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The Role of Local Institutions in the Conservation of Plant Genetic Diversity

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dc.contributor.author Dennis, Evan en_US
dc.contributor.author Ilyasov, Jarilkasin en_US
dc.contributor.author Van Dusen, Eric en_US
dc.contributor.author Treshkin, Sergey en_US
dc.contributor.author Lee, Marina en_US
dc.contributor.author Eyzaguirre, Pablo en_US
dc.date.accessioned 2009-07-31T14:43:03Z
dc.date.available 2009-07-31T14:43:03Z
dc.date.issued 2003 en_US
dc.date.submitted 2008-01-22 en_US
dc.date.submitted 2008-01-22 en_US
dc.identifier.uri https://hdl.handle.net/10535/2171
dc.description.abstract "Farmers's decisions that promote the production and use of local varieties in agricultural systems are important for the in situ conservation of globally important plant genetic resources (Brush, 1999, pp. 7-8; Eyzaguirre, 2001, pp. 1-2). Maintaining traditional varieties that remain central to farmers' livelihood strategies demand policies that build upon local values, cultures, and traditional resource rights. Support for the conservation of plant biodiversity needs to begin by identifying the existing community-level institutions that govern tenure and access to land and associated biological resources and then considering how they are affected by changes in policy frameworks. Community institutions provide sets of rules, norms, and guidelines - sometimes contradictory - that establish the framework in which farmers' make decisions about which varieties to cultivate. Institutions may include local traditions, market forces, or cultural values; and unless carefully coordinated, the various institutions often provide contradictory sets of incentives. Understanding the mechanisms linking competing local-level and formal national institutions to individual decision-making, requires a strategy to systematically identify the total number and various types of pathways by which local institutions influence individuals' choices. "This paper presents a theoretical framework grounded in an empirical study of community-level institutions important to the maintenance of plant genetic resource diversity in the Samarkand region of Uzbekistan. From May to August 2003 our team administered 400 household surveys and 80 group surveys of socioeconomic and institutional factors associated with farmers choices on crop diversity. In addition the team collected ethnobotanical and agromorphological data about local fruit varieties in 20 villages in the region. Based on preliminary analysis of that data, we identify a set of guidelines for comparing local institutional characteristics between households, and reference a preliminary analysis of the collected data. These guidelines provide a means to better understand the institutions that surround and condition the social and biological processes whereby farmers maintain significant amounts of agricultural biodiversity. Among the more fundamental institutions are those governing land tenure and access to plant genetic resources. In this paper, the identification of the local land tenure and resource management institutions provides a baseline for developing policies that promote the continued use of agricultural biodiversity as a means to advance more secure livelihoods for farmers in Central Asia." en_US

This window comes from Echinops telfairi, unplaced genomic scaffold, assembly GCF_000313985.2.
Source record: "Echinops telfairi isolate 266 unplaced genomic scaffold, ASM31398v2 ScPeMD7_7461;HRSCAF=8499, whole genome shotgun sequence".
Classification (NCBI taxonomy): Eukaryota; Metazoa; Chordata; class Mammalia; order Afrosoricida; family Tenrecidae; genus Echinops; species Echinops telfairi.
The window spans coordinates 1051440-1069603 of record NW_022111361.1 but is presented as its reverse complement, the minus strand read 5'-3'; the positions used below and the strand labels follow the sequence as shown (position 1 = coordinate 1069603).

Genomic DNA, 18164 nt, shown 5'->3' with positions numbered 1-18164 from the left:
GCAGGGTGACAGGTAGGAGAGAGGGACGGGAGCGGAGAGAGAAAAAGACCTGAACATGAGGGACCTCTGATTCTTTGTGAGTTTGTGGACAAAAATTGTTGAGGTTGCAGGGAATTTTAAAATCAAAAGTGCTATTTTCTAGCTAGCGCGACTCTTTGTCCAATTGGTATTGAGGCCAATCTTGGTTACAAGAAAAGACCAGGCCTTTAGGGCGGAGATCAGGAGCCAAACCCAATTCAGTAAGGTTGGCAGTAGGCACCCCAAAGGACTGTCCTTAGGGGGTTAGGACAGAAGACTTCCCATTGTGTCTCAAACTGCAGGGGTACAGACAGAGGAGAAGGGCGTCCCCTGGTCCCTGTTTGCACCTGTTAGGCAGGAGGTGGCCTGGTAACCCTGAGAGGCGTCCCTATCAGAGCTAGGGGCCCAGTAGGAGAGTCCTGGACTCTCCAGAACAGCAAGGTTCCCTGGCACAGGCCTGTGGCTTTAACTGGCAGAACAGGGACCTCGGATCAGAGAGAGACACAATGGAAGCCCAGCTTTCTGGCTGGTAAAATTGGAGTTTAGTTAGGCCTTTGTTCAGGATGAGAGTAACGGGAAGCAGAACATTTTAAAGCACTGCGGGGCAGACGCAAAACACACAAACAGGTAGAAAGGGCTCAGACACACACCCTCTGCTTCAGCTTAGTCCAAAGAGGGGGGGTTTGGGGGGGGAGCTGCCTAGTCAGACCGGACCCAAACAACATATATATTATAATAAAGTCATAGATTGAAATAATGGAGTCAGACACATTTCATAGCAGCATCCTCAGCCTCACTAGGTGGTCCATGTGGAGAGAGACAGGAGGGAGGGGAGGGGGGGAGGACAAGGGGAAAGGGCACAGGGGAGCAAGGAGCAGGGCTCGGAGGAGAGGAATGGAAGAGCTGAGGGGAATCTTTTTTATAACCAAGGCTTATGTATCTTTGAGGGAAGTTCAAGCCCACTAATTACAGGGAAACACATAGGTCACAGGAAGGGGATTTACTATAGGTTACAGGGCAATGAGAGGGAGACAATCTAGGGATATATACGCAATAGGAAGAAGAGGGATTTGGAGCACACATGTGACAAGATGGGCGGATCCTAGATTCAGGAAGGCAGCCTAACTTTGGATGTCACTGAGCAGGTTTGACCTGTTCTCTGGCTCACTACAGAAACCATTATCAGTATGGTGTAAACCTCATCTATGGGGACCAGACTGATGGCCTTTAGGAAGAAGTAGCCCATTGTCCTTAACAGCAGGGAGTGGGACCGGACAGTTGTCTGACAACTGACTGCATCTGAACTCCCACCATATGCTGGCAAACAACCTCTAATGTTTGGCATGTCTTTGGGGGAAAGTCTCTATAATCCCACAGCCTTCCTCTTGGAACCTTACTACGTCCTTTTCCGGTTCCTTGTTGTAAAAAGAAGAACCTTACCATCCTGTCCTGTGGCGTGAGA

dc.subject conservation en_US
dc.subject genetic resources en_US
dc.subject seeds en_US
dc.subject plants en_US
dc.subject institutions en_US
dc.subject diversity en_US
dc.title The Role of Local Institutions in the Conservation of Plant Genetic Diversity en_US
dc.type Conference Paper en_US
dc.subject.sector Agriculture en_US
dc.subject.sector Information & Knowledge en_US
dc.identifier.citationconference CAPRi-IPGRI International Workshop on Property Rights, Collective Action and Local Conservation of Genetic Resources en_US
dc.identifier.citationconfdates September 29, 2003 en_US
dc.identifier.citationconfloc Rome, Italy en_US
dc.submitter.email aurasova@indiana.edu en_US

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